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Elevating 'Basementy' Lower Levels

by Hoffman Weber Construction, on July 16, 2013

Outside of providing shelter from severe storms, basements seldom get the respect they deserve. Sure, natural light is more is limited, dampness may be a problem and heating ducts can cramp ceiling heights. But these challenges usually can be overcome to reclaim valuable bonus space. My basement remodeling philosophy is straightforward: First, address moisture issues. Second, don’t let the finished space look ‘basementy.’

Basement Remodeling Composition

Achieving a dry, safe basement may demand a variety of remedies including radon mitigation, drainage improvements, humidity control, ventilation, crack filling, roof gutter and leaf guard installation, re-grading and a good sump pump with either water or battery backup.

With the right design elements and materials, lower levels don’t have to look or feel low class. At Hoffman Weber, we’re not satisfied creating a nice basement family room. We would much rather build a beautiful, functional family room that just happens to be in the basement.  Same goes for the below-grade bedroom and bath. Here are a few of our favorite strategies.

Comfort starts with Heating, Ventilation & Insulation

I’m a big fan of low-voltage electric in-floor heating that’s installed above an insulating layer.  It puts the warmth low where it will do the most good. I love the STEP Warmfloor system from Electro Plastics Inc. that’s distributed in the Twin Cities by Rockford-based HeatMyFloors.  Any type of flooring can be placed directly on top of it. STEP Warmfloor is not the cheapest, but I really think it is one of the best systems out there for in-floor heating.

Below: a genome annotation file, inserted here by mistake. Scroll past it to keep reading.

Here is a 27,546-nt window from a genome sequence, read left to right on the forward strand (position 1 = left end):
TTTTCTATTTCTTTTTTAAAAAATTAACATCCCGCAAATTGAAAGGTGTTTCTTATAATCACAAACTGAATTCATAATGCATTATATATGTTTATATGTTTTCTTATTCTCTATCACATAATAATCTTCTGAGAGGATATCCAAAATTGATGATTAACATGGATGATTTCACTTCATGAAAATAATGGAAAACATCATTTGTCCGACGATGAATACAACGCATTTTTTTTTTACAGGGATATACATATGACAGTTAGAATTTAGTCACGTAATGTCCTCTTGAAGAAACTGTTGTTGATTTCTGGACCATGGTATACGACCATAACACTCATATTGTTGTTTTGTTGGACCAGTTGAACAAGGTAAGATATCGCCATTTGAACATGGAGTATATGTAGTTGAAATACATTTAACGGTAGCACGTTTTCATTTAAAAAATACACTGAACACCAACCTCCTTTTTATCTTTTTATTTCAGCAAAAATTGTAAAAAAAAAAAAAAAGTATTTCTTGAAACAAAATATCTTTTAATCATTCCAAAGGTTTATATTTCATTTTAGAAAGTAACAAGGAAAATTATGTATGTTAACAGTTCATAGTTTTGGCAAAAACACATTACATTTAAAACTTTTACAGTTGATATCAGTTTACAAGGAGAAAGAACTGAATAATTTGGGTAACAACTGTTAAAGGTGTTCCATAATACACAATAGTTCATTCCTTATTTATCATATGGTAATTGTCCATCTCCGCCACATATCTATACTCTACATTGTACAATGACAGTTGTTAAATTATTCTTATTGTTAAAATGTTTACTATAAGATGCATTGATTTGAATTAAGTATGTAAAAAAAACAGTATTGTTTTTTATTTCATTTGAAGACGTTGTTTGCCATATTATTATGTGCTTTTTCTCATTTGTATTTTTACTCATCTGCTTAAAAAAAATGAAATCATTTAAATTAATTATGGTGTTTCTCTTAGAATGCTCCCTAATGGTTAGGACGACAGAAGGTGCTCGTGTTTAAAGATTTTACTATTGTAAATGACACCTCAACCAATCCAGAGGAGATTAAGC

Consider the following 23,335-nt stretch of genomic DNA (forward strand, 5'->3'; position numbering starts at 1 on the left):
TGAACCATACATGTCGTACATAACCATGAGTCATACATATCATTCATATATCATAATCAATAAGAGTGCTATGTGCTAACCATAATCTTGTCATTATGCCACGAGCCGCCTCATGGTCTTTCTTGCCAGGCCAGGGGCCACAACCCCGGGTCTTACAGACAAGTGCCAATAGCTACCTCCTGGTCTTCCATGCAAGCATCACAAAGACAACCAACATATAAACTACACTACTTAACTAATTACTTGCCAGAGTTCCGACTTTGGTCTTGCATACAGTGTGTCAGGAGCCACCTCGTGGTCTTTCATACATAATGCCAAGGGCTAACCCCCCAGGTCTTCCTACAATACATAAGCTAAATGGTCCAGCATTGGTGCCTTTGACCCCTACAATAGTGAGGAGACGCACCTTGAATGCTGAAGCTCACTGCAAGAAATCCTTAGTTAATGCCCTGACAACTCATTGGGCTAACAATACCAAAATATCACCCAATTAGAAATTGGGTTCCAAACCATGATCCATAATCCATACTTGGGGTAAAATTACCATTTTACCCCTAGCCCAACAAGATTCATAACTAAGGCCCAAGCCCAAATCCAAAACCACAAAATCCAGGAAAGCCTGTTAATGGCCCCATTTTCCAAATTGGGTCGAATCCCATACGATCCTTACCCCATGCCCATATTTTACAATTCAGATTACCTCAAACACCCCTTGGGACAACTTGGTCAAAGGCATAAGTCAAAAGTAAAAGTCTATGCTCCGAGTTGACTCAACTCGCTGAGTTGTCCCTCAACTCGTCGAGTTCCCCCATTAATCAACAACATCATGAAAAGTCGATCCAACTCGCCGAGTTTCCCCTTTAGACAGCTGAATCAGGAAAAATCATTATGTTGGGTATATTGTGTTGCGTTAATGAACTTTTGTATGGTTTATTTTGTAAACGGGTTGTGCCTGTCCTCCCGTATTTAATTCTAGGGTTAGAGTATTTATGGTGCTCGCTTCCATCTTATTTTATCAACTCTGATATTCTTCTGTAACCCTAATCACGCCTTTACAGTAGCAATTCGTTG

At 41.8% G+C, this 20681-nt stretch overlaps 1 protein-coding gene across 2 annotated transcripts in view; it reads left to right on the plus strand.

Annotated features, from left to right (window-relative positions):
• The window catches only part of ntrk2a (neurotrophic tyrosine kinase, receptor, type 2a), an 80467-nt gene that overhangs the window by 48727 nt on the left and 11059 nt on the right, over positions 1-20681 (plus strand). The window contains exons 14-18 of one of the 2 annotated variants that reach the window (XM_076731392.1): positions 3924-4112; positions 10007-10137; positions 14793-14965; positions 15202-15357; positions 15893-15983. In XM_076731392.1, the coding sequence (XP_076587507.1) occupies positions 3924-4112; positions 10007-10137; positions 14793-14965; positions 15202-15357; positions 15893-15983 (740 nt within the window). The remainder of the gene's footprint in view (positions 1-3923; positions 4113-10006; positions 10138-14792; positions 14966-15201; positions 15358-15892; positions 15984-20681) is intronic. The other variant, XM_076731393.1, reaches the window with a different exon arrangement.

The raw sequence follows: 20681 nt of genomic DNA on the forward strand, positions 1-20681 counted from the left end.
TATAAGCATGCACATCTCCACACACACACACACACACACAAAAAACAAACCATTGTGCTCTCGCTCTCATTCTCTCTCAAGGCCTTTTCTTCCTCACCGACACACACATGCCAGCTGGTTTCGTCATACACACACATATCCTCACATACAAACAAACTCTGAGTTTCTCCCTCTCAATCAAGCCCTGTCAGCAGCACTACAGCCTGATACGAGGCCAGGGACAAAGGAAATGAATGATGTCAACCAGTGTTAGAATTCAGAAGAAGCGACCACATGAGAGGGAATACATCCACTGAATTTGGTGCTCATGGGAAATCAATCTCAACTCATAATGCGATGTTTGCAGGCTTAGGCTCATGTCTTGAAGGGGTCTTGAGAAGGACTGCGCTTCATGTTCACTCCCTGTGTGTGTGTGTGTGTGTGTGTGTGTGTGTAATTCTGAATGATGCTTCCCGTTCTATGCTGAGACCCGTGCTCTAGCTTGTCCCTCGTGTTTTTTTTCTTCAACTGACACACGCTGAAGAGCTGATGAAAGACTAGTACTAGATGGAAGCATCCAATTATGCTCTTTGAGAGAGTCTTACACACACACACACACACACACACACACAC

Achieving a comfortable and safe basement climate requires proper air exchange and humidity control to introduce fresh air and prevent dangerous backdrafting of combustion sources such as fireplaces, water heaters and older furnaces. Vents with built in fans can alleviate a lot of air-flow problems. Excessive humidity makes cold rooms feel colder and hot rooms feel like a steam bath. So, ventilation and humidity control need to be considered together.

Finally, spray foam insulation is ideal for basement walls because it leaves no gaps, delivers the highest R-value in the least space and blocks moisture.

Ceilings and Windows Boost Appeal

Although acoustical ceilings tiles provide easy access to plumbing and wiring and reduce sound transmission, they typically lower the overall ceiling height and scream basement. A better approach is to build drywall soffits around rooms to incorporate heating ducts and integrate them with recessed lighting on dimmer switches. That way it looks like a tray ceiling design element rather than a cover-up. This works well when breaking a basement into multiple rooms, but moving mechanicals to achieve this look in an open floor plan is much harder and more expensive.

Below-grade basement windows can provide emergency egress (fire escape), natural light, ventilation and view. Besides, you can’t claim a room as a legal bedroom unless it has an egress-approved window (and a closet), so that’s an important consideration for resale value.

I’m not a fan of the stepped plastic egress window wells. The more natural looking the well material is, the less basementy the below-grade space will feel. If the budget allows, a stone or stone veneered well is a beautiful option. You could even install a larger window because the stone makes the well a design element for the basement rather than simply a functional necessity.

What’s it really worth?

I’m often asked how much someone should sink into a basement remodeling project. According to the Remodeling 2013 Cost vs. Value Report[1], a $74,141 Minneapolis area basement remodeling will retain nearly 65 percent of its value at resale. But the real worth also depends on how the space will be used. If a homeowner (or potential homebuyer) plans to actively use the space for at least five years, the budget should reflect that.

I like to compare the cost of basement remodels to the price of a new car. Many people would spend $50,000-$75,000 for a luxury vehicle but scoff at the idea of investing that much in a basement. Well, if your family spends much of its free time in the newly designed space, isn’t that worth it? Seriously, no one has movie night in their Lexus. Well, at least not most people. I don’t want to judge.

[1] © 2013 Hanley Wood, LLC. Complete data from the Remodeling 2013 Cost vs. Value Report can be downloaded free at


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